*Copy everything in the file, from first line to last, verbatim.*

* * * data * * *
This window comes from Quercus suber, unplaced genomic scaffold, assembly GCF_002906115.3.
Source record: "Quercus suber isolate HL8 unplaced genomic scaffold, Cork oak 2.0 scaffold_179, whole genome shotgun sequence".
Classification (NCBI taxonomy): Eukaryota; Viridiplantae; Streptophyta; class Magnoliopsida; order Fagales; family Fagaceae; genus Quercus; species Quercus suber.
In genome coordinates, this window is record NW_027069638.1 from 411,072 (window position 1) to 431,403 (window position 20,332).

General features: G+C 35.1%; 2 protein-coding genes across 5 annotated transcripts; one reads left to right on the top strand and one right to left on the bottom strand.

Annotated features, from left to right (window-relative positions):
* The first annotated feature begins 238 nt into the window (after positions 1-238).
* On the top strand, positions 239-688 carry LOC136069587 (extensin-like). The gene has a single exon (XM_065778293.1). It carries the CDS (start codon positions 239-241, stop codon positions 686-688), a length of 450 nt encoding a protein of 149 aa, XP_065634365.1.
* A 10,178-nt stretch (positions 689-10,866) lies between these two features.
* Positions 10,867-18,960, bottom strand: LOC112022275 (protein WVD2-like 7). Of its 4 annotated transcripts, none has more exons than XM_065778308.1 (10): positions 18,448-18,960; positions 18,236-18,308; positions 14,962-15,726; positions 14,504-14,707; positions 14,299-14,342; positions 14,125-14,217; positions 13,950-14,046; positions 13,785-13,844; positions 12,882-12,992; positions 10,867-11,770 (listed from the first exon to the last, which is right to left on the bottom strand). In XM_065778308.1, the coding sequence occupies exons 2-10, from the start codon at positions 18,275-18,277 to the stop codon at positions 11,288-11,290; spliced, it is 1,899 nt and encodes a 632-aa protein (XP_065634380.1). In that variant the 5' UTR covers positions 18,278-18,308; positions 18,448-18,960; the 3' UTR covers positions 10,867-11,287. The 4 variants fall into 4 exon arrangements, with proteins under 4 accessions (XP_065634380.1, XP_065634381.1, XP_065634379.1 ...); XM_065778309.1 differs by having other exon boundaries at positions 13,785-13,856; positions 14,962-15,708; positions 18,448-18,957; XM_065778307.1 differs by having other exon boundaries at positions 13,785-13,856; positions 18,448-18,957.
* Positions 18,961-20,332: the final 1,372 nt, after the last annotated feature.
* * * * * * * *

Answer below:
This window comes from Quercus suber, unplaced genomic scaffold, assembly GCF_002906115.3.
Source record: "Quercus suber isolate HL8 unplaced genomic scaffold, Cork oak 2.0 scaffold_179, whole genome shotgun sequence".
Classification (NCBI taxonomy): Eukaryota; Viridiplantae; Streptophyta; class Magnoliopsida; order Fagales; family Fagaceae; genus Quercus; species Quercus suber.
In genome coordinates, this window is record NW_027069638.1 from 411,072 (window position 1) to 431,403 (window position 20,332).

General features: G+C 35.1%; 2 protein-coding genes across 5 annotated transcripts; one reads left to right on the top strand and one right to left on the bottom strand.

Annotated features, from left to right (window-relative positions):
* The first annotated feature begins 238 nt into the window (after positions 1-238).
* On the top strand, positions 239-688 carry LOC136069587 (extensin-like). The gene has a single exon (XM_065778293.1). It carries the CDS (start codon positions 239-241, stop codon positions 686-688), a length of 450 nt encoding a protein of 149 aa, XP_065634365.1.
* A 10,178-nt stretch (positions 689-10,866) lies between these two features.
* Positions 10,867-18,960, bottom strand: LOC112022275 (protein WVD2-like 7). Of its 4 annotated transcripts, none has more exons than XM_065778308.1 (10): positions 18,448-18,960; positions 18,236-18,308; positions 14,962-15,726; positions 14,504-14,707; positions 14,299-14,342; positions 14,125-14,217; positions 13,950-14,046; positions 13,785-13,844; positions 12,882-12,992; positions 10,867-11,770 (listed from the first exon to the last, which is right to left on the bottom strand). In XM_065778308.1, the coding sequence occupies exons 2-10, from the start codon at positions 18,275-18,277 to the stop codon at positions 11,288-11,290; spliced, it is 1,899 nt and encodes a 632-aa protein (XP_065634380.1). In that variant the 5' UTR covers positions 18,278-18,308; positions 18,448-18,960; the 3' UTR covers positions 10,867-11,287. The 4 variants fall into 4 exon arrangements, with proteins under 4 accessions (XP_065634380.1, XP_065634381.1, XP_065634379.1 ...); XM_065778309.1 differs by having other exon boundaries at positions 13,785-13,856; positions 14,962-15,708; positions 18,448-18,957; XM_065778307.1 differs by having other exon boundaries at positions 13,785-13,856; positions 18,448-18,957.
* Positions 18,961-20,332: the final 1,372 nt, after the last annotated feature.